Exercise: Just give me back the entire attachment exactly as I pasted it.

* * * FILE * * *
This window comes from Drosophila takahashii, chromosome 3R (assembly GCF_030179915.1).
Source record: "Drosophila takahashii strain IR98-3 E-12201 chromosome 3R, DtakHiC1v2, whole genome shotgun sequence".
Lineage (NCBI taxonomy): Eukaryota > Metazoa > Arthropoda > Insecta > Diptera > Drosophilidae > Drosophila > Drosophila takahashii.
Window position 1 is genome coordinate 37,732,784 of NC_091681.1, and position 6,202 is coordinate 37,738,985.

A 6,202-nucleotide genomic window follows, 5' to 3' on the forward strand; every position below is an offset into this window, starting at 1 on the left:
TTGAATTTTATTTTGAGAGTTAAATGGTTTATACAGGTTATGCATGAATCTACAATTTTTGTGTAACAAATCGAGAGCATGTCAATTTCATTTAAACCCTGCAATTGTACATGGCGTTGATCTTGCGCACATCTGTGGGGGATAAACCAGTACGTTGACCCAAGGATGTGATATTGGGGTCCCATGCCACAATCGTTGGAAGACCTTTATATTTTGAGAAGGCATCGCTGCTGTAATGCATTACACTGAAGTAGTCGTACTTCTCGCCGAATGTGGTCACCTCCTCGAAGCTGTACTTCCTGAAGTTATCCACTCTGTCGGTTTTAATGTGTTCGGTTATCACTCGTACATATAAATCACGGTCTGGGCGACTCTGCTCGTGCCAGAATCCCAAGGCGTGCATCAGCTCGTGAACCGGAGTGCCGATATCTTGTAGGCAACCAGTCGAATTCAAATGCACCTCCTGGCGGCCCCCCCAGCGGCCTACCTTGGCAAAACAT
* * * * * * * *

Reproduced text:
This window comes from Drosophila takahashii, chromosome 3R (assembly GCF_030179915.1).
Source record: "Drosophila takahashii strain IR98-3 E-12201 chromosome 3R, DtakHiC1v2, whole genome shotgun sequence".
Lineage (NCBI taxonomy): Eukaryota > Metazoa > Arthropoda > Insecta > Diptera > Drosophilidae > Drosophila > Drosophila takahashii.
Window position 1 is genome coordinate 37,732,784 of NC_091681.1, and position 6,202 is coordinate 37,738,985.

A 6,202-nucleotide genomic window follows, 5' to 3' on the forward strand; every position below is an offset into this window, starting at 1 on the left:
TTGAATTTTATTTTGAGAGTTAAATGGTTTATACAGGTTATGCATGAATCTACAATTTTTGTGTAACAAATCGAGAGCATGTCAATTTCATTTAAACCCTGCAATTGTACATGGCGTTGATCTTGCGCACATCTGTGGGGGATAAACCAGTACGTTGACCCAAGGATGTGATATTGGGGTCCCATGCCACAATCGTTGGAAGACCTTTATATTTTGAGAAGGCATCGCTGCTGTAATGCATTACACTGAAGTAGTCGTACTTCTCGCCGAATGTGGTCACCTCCTCGAAGCTGTACTTCCTGAAGTTATCCACTCTGTCGGTTTTAATGTGTTCGGTTATCACTCGTACATATAAATCACGGTCTGGGCGACTCTGCTCGTGCCAGAATCCCAAGGCGTGCATCAGCTCGTGAACCGGAGTGCCGATATCTTGTAGGCAACCAGTCGAATTCAAATGCACCTCCTGGCGGCCCCCCCAGCGGCCTACCTTGGCAAAACAT